Africa: African Climate Summit adopts the ‘Nairobi Declaration’

Africa: Nairobi Climate Summit - Will Africa Pay For Its Own Mistakes In Cash?

Dakar — Participating countries in the first African Climate Summit have adopted the “Nairobi Declaration”, which will serve as the “basis for Africa’s common position in the global process on climate change until COP28 and beyond.”

“Africa has both the potential and the ambition to be a key part of the global solution to climate change,” said the document read by Kenyan President William Ruto.

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According to France 24’s news site, the African continent must unleash its potential “on a scale capable of making a significant contribution to the decarbonization of the global economy, requiring a multiplication of current flows of development financing and investments.”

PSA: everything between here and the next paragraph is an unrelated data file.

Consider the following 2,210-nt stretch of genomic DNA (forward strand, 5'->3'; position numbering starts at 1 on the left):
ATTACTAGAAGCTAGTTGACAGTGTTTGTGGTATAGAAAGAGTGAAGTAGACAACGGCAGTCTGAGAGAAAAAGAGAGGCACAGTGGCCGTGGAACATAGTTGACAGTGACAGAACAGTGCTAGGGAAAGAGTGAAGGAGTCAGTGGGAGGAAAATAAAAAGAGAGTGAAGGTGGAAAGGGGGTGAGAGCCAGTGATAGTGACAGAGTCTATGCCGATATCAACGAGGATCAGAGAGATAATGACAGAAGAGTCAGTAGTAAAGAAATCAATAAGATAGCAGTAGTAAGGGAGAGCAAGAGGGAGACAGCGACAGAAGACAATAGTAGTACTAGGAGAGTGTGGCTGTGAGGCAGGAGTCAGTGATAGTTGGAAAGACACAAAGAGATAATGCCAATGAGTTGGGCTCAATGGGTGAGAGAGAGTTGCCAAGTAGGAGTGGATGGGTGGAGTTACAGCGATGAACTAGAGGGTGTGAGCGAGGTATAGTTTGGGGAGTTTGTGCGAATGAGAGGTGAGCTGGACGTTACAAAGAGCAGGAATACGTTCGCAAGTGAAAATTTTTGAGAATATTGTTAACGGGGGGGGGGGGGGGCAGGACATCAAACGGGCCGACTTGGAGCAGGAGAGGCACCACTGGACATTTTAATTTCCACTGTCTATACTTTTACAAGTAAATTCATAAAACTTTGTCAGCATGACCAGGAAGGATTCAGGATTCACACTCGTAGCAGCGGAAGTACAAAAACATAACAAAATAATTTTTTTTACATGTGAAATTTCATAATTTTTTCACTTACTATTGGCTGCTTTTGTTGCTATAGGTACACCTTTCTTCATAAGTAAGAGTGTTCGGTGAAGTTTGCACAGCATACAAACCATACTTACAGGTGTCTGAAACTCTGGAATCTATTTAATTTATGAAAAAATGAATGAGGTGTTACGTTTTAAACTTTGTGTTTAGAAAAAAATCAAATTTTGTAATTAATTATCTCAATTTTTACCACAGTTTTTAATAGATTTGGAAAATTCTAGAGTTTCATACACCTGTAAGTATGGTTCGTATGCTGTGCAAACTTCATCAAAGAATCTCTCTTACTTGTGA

To achieve this, the text recommends “a new financing architecture tailored to the needs of Africa, including debt restructuring and relief”, which burdens their economies heavily, the same source reports.

This first edition has attracted international investment commitments of around $23 billion, including $4.5 billion from the United Arab Emirates for clean energy in Africa.

Under the auspices of the African Union, this “Nairobi Declaration” “will serve as the basis for Africa’s common position in the global process on climate change until COP28 and beyond.”

In the joint communiqué marking three days of discussions, African leaders have called on the international community to help them increase their renewable energy production capacity from 56 gigawatts in 2022 to at least 300 gigawatts by 2030.

These efforts will help “combat energy poverty and strengthen global supply of clean and affordable energy.” The document also highlights the need for substantial investment in Africa to “unleash” its potential and “translate it into opportunities.”

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